• Arbitration: Should mediation fail, an arbitrator may be asked to step in next to try to resolve the issue. Both parties involved in the dispute offer up testimony and evidence for the arbitrator to review, and then, after some deliberation, the arbitrator will make an informed decision for them.
  • Dispute Review Board: A dispute review board is commonly comprised of three neutral individuals who help settle any worksite disputes that may arise. These individuals are usually hired at the beginning of a project and remain in place for the duration of its completion. When a problem occurs, the dispute review board will step in and offer recommendations or advice on how best to handle the matter. However, dispute review boards are generally given only limited authority, and it therefore falls on the parties involved in the dispute to decide whether or not to follow the board’s guidance.

Should these methods prove unsuccessful, you can then turn your attention to more serious options, such as filing a claim against a bond. By filing a claim against a payment bond, a subcontractor can ensure that they receive compensation for the labor and materials they provided on a project. If you need to pursue a bond claim, can help you get started with your bond claim application right now.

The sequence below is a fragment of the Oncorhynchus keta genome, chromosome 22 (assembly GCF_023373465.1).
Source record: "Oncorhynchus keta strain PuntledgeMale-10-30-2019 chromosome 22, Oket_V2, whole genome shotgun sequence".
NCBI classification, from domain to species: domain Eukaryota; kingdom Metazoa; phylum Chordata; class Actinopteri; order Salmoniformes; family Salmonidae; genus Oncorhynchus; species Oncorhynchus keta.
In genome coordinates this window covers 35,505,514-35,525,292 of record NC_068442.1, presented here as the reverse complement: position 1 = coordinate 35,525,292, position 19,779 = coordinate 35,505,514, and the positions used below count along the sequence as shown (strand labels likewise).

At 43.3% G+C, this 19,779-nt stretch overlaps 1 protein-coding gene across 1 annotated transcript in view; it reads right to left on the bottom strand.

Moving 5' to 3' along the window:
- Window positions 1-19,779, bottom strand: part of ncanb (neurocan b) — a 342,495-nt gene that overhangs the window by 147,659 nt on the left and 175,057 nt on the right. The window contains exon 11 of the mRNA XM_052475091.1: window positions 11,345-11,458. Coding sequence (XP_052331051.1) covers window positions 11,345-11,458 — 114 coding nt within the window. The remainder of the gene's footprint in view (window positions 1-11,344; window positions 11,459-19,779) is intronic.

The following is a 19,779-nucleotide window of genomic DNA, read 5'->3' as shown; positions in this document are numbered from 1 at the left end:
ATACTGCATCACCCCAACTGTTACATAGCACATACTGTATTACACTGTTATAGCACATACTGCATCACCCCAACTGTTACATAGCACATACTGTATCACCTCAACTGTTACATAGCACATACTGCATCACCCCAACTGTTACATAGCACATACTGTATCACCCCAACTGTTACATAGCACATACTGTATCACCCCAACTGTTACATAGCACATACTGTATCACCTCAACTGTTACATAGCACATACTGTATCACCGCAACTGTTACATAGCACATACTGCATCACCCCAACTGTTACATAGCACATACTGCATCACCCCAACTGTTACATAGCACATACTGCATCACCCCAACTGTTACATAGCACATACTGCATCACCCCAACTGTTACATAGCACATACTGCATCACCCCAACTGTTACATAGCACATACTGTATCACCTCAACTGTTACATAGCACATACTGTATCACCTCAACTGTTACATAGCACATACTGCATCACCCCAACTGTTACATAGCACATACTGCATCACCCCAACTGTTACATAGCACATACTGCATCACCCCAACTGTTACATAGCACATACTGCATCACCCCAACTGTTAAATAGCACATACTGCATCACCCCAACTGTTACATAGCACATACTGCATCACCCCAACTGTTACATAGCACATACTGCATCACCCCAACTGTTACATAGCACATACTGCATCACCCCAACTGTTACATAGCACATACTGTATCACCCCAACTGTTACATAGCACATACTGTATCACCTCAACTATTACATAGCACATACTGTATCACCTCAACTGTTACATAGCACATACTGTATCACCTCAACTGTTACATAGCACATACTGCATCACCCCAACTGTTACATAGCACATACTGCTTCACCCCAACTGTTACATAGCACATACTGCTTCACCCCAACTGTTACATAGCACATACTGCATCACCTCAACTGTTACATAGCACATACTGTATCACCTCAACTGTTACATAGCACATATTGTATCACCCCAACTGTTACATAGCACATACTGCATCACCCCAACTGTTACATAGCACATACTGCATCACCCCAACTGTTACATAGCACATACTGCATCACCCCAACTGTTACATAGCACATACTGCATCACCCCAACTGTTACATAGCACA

Working With

Settling construction disputes can be a stressful and time-consuming process, especially if it’s your first time dealing with this sort of issue. You may find yourself asking pertinent questions like “are contractors liable for subcontractors?” and “what can I do to resolve a dispute with a contractor?” Don’t worry: You can get the help you need by working with Our online communication platform and staff of bond claim experts offer a wealth of both tools and knowledge to help you get the compensation your work deserves. Whether you’re looking for a place to organize your essential documents or help filling out a bond claim form, we’re here to help.